On our sister blog Gadgetell, J.G. Mason posts an editorial calling the iPad a “trap” for the computer industry. Mason quotes an All Things D piece stating that the iPad is having a disruptive effect on low-end notebook computer sales as people delay or cancel notebook purchases to buy an iPad instead. Mason further calls the industry’s faddish focus on tablets to compete with the iPad another such disruption.
Mason thinks that over time, the iPad (and presumably tablets in general) will develop out of its more limited present capabilities to become a larger, faster, and more capable computer in its own right, which will be useful for both consuming media in tablet form and doing actual work when docked to a keyboard and other peripherals.
Unless the industry decides to lead and not follow, laptops will likely become things of the past. Apple is betting the industry will follow the money, as it usually does. This will keep Apple’s premium position in the market and keep investors happy for some time to come.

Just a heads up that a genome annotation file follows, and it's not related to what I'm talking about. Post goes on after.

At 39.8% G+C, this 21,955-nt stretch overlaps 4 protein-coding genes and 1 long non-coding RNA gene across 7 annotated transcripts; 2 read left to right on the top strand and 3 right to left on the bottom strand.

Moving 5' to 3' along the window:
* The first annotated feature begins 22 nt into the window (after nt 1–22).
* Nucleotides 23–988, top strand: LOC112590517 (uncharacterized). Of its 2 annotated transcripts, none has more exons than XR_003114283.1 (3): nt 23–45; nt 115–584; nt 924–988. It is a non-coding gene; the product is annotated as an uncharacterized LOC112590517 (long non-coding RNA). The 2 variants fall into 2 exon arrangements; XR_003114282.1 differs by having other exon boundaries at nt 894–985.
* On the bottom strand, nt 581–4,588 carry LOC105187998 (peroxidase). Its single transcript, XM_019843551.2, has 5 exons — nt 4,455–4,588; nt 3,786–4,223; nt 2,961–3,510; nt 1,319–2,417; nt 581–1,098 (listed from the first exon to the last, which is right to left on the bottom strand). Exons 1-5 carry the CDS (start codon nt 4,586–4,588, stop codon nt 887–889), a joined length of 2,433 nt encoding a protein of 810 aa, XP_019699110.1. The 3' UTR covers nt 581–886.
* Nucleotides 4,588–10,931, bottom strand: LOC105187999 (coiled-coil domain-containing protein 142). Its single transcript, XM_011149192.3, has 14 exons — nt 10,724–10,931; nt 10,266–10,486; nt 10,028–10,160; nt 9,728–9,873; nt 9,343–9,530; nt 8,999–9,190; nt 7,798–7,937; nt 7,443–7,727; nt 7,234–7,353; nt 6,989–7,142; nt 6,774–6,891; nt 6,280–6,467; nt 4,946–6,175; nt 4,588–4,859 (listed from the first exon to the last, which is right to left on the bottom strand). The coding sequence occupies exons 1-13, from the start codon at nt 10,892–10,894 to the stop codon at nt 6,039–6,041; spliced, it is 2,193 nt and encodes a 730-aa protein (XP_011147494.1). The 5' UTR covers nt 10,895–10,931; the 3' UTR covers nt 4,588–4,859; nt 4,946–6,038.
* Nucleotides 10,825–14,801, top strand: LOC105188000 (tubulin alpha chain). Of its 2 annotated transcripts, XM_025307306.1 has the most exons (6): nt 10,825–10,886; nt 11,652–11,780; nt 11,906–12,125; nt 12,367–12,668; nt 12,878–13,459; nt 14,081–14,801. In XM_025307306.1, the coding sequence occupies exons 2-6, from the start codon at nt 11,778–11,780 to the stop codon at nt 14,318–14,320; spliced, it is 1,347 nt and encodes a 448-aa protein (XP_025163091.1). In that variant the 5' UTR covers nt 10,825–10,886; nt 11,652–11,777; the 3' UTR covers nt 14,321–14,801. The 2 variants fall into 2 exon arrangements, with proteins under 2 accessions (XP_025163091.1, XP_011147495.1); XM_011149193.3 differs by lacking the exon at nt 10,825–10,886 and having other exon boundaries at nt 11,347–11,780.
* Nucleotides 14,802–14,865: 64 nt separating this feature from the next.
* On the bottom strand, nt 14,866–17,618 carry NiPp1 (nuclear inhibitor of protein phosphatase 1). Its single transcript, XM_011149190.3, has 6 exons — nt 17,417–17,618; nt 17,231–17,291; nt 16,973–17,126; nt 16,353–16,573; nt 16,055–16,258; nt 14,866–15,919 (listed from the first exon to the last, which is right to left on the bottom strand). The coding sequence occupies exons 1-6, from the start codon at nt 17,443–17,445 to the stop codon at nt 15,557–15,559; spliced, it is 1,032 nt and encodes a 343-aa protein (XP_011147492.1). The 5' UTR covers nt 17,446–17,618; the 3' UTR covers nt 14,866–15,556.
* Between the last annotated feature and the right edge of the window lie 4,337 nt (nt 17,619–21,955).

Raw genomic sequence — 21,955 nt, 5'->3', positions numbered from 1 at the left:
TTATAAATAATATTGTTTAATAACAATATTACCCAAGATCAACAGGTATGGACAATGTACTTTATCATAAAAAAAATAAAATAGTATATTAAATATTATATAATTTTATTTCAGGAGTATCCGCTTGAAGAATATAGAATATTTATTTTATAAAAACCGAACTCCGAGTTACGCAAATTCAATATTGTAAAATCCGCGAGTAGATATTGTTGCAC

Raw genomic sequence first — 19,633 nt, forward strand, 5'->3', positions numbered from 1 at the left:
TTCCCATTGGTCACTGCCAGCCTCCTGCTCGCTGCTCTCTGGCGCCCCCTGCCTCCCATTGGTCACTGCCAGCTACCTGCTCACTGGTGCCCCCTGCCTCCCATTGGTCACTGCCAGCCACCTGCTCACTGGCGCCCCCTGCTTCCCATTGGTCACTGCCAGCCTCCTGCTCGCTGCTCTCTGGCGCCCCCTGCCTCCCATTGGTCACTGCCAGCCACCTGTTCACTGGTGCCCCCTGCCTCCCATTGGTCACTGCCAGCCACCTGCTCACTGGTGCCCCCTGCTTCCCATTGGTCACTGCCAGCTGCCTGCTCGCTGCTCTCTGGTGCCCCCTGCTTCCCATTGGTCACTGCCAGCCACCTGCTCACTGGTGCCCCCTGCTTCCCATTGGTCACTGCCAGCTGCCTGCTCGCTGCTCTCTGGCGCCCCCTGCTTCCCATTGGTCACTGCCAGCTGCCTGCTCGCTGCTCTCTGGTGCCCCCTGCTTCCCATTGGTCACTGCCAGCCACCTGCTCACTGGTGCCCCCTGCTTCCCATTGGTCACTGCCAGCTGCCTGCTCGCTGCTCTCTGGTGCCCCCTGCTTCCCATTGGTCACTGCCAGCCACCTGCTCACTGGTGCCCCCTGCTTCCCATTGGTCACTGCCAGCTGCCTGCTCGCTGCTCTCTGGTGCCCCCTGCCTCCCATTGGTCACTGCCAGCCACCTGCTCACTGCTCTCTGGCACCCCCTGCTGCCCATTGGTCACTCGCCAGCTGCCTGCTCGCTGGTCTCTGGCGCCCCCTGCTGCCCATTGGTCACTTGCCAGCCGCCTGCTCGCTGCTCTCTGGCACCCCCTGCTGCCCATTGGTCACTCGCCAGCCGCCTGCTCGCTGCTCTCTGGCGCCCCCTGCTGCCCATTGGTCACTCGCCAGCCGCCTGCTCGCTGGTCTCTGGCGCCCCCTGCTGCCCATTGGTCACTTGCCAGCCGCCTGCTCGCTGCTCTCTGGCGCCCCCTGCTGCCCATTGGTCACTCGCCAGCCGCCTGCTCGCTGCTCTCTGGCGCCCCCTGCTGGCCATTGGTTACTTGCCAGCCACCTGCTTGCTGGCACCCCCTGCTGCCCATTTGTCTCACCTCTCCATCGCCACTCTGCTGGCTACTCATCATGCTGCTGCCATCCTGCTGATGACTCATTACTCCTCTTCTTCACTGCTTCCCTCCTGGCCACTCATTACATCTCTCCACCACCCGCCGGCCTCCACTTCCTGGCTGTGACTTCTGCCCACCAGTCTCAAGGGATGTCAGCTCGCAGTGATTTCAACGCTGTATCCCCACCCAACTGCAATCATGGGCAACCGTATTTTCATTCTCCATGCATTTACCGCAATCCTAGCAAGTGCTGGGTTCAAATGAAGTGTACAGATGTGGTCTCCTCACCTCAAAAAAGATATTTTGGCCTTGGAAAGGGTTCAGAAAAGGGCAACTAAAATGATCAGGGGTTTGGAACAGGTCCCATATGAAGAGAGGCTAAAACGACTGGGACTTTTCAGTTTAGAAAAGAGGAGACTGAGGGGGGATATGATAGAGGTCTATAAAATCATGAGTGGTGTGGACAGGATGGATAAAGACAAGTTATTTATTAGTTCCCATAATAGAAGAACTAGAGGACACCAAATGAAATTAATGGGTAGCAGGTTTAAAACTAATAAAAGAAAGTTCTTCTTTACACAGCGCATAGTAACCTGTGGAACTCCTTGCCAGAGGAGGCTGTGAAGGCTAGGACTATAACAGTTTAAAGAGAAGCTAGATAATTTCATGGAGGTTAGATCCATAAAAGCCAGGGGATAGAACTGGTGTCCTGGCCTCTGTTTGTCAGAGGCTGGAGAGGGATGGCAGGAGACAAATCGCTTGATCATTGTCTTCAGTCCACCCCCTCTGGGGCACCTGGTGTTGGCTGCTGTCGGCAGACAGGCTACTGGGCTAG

What Mason entirely fails to explain is why this is necessarily a bad thing. Now granted, if it were just the iPad taking over that ecological niche, I could see some protests against Apple’s “walled garden” development model driving out everything else (how ironic given how often similar complaints have been made about Microsoft’s desktop dominance compared to Apple’s tiny market share!).
But it is highly likely that other manufacturers will have their own just-as-good tablets running more traditional OSes once they get some momentum built up. If someone wants a tablet that can do it all and be fully compatible with the programs he’s been using so far on his desktop or laptop, why wouldn’t he get a Windows 7 tablet rather than an iPad?
If a tablet can do everything a laptop could well enough that we don’t need laptops anymore, then the tablet will be “the new laptop” and the companies that make laptops now will shift over to making tablets. What’s so bad about that, as long as it gets the job done?